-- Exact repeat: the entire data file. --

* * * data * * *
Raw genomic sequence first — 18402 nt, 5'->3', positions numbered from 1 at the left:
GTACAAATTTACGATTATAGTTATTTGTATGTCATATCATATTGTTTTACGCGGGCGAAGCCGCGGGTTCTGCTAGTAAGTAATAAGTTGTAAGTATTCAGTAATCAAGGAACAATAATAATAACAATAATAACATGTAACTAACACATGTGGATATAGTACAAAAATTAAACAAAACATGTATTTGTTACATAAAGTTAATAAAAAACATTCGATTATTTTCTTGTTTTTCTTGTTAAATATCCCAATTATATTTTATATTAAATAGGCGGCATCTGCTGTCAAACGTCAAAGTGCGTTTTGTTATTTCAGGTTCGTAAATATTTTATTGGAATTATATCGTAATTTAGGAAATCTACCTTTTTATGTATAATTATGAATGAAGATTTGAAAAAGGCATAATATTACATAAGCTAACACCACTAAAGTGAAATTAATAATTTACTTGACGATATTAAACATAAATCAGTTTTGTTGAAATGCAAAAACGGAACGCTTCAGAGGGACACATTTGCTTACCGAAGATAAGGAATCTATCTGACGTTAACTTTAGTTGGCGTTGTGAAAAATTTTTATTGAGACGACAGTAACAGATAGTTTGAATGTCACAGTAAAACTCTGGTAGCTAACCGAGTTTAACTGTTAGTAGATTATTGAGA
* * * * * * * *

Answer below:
Raw genomic sequence first — 18402 nt, 5'->3', positions numbered from 1 at the left:
GTACAAATTTACGATTATAGTTATTTGTATGTCATATCATATTGTTTTACGCGGGCGAAGCCGCGGGTTCTGCTAGTAAGTAATAAGTTGTAAGTATTCAGTAATCAAGGAACAATAATAATAACAATAATAACATGTAACTAACACATGTGGATATAGTACAAAAATTAAACAAAACATGTATTTGTTACATAAAGTTAATAAAAAACATTCGATTATTTTCTTGTTTTTCTTGTTAAATATCCCAATTATATTTTATATTAAATAGGCGGCATCTGCTGTCAAACGTCAAAGTGCGTTTTGTTATTTCAGGTTCGTAAATATTTTATTGGAATTATATCGTAATTTAGGAAATCTACCTTTTTATGTATAATTATGAATGAAGATTTGAAAAAGGCATAATATTACATAAGCTAACACCACTAAAGTGAAATTAATAATTTACTTGACGATATTAAACATAAATCAGTTTTGTTGAAATGCAAAAACGGAACGCTTCAGAGGGACACATTTGCTTACCGAAGATAAGGAATCTATCTGACGTTAACTTTAGTTGGCGTTGTGAAAAATTTTTATTGAGACGACAGTAACAGATAGTTTGAATGTCACAGTAAAACTCTGGTAGCTAACCGAGTTTAACTGTTAGTAGATTATTGAGA